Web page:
For some time now I’ve wanted to rework some standard monsters into more ‘Teratic form’. I need a break from the Echelon Reference Series, if only for a few days, so I thought I’d take a run at some.
There are four primary points to remember in these adaptations.
- They are inhuman. It is not enough to make them look different, there must be something other about them. This otherness does not need to be horrifying, but it has to stand out as not human.
- Grounded in the setting. The monsters in the core rules (any core rules, really) tend to be written to be somewhat generic, so they can be readily applied in many campaigns and settings. Teratic monsters have at least an implied setting — I may not know where the Forest of Kirela is, but I know you can find hilljacks there… unless they find you first.
- There is nothing quite like them. Each monster (or group of like monsters may share some characteristics with others, but there is something that makes them stand apart from even the others they are similar to.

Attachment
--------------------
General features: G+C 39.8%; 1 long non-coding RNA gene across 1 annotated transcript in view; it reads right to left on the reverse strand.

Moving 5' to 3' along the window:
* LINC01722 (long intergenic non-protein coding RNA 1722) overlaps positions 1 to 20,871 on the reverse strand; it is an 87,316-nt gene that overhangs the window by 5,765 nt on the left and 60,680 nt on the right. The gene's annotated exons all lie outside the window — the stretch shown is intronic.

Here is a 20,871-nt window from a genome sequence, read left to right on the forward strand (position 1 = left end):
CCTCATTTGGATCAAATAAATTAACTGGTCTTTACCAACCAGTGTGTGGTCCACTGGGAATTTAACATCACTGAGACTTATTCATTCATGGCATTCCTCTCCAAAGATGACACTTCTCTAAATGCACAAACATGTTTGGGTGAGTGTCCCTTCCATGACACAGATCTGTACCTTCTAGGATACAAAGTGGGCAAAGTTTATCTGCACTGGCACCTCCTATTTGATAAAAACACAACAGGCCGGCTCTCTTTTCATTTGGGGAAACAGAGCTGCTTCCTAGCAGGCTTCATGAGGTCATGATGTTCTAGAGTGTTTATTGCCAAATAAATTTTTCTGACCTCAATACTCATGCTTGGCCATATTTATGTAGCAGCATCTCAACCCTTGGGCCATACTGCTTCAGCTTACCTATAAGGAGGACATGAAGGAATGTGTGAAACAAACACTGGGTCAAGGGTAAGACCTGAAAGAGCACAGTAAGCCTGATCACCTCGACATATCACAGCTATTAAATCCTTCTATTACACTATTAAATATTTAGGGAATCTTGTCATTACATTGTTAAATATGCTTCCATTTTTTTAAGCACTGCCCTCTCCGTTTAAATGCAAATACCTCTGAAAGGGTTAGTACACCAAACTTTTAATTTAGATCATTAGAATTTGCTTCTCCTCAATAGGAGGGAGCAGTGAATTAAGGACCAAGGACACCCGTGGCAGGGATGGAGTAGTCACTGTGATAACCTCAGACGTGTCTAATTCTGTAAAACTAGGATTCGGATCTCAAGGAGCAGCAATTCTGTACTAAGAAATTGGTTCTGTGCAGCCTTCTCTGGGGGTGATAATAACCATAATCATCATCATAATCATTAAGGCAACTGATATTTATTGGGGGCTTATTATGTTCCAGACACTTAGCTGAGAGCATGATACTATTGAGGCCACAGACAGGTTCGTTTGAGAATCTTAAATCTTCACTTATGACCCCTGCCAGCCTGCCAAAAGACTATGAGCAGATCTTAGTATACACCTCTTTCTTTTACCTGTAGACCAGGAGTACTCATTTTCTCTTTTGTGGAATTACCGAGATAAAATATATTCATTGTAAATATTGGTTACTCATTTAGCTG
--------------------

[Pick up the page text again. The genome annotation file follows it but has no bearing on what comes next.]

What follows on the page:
- Identifiable even when not present. Whether it’s the spoor they leave behind, the nature of the wounds they leave on their victims, or the omens of their coming, there are signs that they have been or will be present.
I had originally planned to focus on one creature type at a time, but I think instead I will pick a theme and build around that, probably using multiple monster types. This gives me a little more freedom to pick while I’m getting a feel for the process, then I may decide to narrow my focus.
So, since my imagination needs help, I have some random ideas to get me started.
Thirty Small Gods
- Aza, Queen who Slithers in the Night